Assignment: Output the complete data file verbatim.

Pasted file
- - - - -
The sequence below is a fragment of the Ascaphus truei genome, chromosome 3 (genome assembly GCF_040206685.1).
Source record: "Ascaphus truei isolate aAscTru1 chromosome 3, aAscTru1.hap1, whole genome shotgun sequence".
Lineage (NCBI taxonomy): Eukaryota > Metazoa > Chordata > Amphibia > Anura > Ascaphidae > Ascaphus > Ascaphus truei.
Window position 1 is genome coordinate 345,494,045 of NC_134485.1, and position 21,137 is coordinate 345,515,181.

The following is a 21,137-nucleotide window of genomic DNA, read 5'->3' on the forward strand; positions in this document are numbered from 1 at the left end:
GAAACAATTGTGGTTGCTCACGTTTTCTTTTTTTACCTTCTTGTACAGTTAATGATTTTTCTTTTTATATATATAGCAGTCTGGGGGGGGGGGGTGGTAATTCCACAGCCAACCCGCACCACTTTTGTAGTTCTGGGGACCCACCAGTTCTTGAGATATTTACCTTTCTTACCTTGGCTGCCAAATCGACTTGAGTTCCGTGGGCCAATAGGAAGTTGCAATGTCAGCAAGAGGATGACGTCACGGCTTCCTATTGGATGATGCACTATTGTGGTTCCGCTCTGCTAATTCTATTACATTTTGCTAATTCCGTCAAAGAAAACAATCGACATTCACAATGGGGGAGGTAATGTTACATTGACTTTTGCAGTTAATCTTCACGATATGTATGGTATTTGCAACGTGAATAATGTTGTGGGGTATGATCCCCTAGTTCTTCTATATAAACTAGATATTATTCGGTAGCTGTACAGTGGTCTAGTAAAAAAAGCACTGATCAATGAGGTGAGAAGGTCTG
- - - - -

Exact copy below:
The sequence below is a fragment of the Ascaphus truei genome, chromosome 3 (genome assembly GCF_040206685.1).
Source record: "Ascaphus truei isolate aAscTru1 chromosome 3, aAscTru1.hap1, whole genome shotgun sequence".
Lineage (NCBI taxonomy): Eukaryota > Metazoa > Chordata > Amphibia > Anura > Ascaphidae > Ascaphus > Ascaphus truei.
Window position 1 is genome coordinate 345,494,045 of NC_134485.1, and position 21,137 is coordinate 345,515,181.

The following is a 21,137-nucleotide window of genomic DNA, read 5'->3' on the forward strand; positions in this document are numbered from 1 at the left end:
GAAACAATTGTGGTTGCTCACGTTTTCTTTTTTTACCTTCTTGTACAGTTAATGATTTTTCTTTTTATATATATAGCAGTCTGGGGGGGGGGGGTGGTAATTCCACAGCCAACCCGCACCACTTTTGTAGTTCTGGGGACCCACCAGTTCTTGAGATATTTACCTTTCTTACCTTGGCTGCCAAATCGACTTGAGTTCCGTGGGCCAATAGGAAGTTGCAATGTCAGCAAGAGGATGACGTCACGGCTTCCTATTGGATGATGCACTATTGTGGTTCCGCTCTGCTAATTCTATTACATTTTGCTAATTCCGTCAAAGAAAACAATCGACATTCACAATGGGGGAGGTAATGTTACATTGACTTTTGCAGTTAATCTTCACGATATGTATGGTATTTGCAACGTGAATAATGTTGTGGGGTATGATCCCCTAGTTCTTCTATATAAACTAGATATTATTCGGTAGCTGTACAGTGGTCTAGTAAAAAAAGCACTGATCAATGAGGTGAGAAGGTCTG